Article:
Severe Burns

The severity of a burn, along with the type of burn, is important to assess before planning a burn treatment regimen. Burn severity often indicates the recovery time needed and whether or not the burn patient will experience permanent effects, such as scarring or an interference or change in physiological function.

Classifying Severe Burns

Severe burns are typically classified by measuring the total body surface area (TBSA) of the burn injury. This system measures the percentage of burned skin in comparison to the rest of the victim’s body. A burn injury of the same size will result in a higher TBSA for a child than for an adult, due to the child’s smaller body size.

Measuring TBSA

The American Burn Association has set forth guidelines for measuring TBSA and diagnosing severe burns. Burn injuries are typically placed into three major categories. In adults, burns with a TBSA of 10 percent or less are classified as minor burns. In children, minor burns measure five percent TBSA or less. Moderate burns may cover roughly ten-to-twenty percent of adults. In children, moderate burns cover roughly five-to-10 percent. Major, or severe burns, measure more than 20 percent TBSA in adults and more than 10 percent in children.

Causes of Severe Burns

Severe burns may be caused by a number of sources, including, but not limited to:

  • Thermal: hot liquids or gases, open flames, and hot surfaces
  • Chemical: strong acids or bases, such as sulfuric acid and bleach
  • Electrical: high voltage exposure, electric arcs, and lighting
  • Radiation: ultraviolet light, microwaves, ionizing radiation such as from x-rays or nuclear fallout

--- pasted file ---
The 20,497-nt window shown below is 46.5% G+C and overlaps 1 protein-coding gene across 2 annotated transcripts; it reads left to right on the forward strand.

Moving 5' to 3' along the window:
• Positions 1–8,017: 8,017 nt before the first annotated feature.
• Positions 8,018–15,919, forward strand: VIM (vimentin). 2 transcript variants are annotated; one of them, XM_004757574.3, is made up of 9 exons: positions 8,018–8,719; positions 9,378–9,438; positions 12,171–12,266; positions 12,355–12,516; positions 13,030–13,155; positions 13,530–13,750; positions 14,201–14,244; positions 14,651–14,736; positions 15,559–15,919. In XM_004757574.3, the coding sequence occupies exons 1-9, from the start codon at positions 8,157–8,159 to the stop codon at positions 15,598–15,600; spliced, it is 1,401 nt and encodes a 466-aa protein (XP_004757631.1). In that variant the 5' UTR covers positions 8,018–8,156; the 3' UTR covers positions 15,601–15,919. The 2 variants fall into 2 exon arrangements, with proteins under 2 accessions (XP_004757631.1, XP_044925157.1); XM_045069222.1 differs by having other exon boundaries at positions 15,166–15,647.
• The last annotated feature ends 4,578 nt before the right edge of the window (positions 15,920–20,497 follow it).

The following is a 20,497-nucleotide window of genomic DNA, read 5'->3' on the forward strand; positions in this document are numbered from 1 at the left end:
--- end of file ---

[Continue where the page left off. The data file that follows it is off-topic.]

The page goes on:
Non-accidental Severe Burns

In some cases, severe burns are intentional. Non-accidental severe burns may occur in cases of abuse against children, elders, or spouses. These severe burns may also result from other personal or business disputes. Child abuse may be indicated by severe burns from immersion into hot water. These scalding burns often present as symmetrical over the buttocks or lower extremity.

Preventing Severe Burns

Severe burns may be prevented by safety measures such as:

  • Installing smoke alarms in homes and replacing batteries when needed
  • Installing sprinkler systems in homes and offices to automatically extinguish fires
  • Keeping candles and other open flame sources away from flammable items
  • Testing bath or shower water for several seconds before a child enters
  • Removing children from the kitchen while cooking
  • Maintaining constant parental supervision while cooking
  • Moving hot pans and pots toward the back of the stove to prevent accidental spilling
  • Installing splash guards on stoves
  • Wearing masks and protective clothing when exposed to dangerous chemicals




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“Scalds: A Burning Issue.” Ameriburn. American Burn Association. Web. 21 Dec 2013. <>.

Wal, Martijn B. A., et al. “Outcome after Burns: An Observational Study on Burn Scar Maturation and Predictors for Severe Scarring.” Wound Repair & Regeneration 20.5 (2012): 676-687. Academic Search Complete. Web. 21 Dec. 2013.

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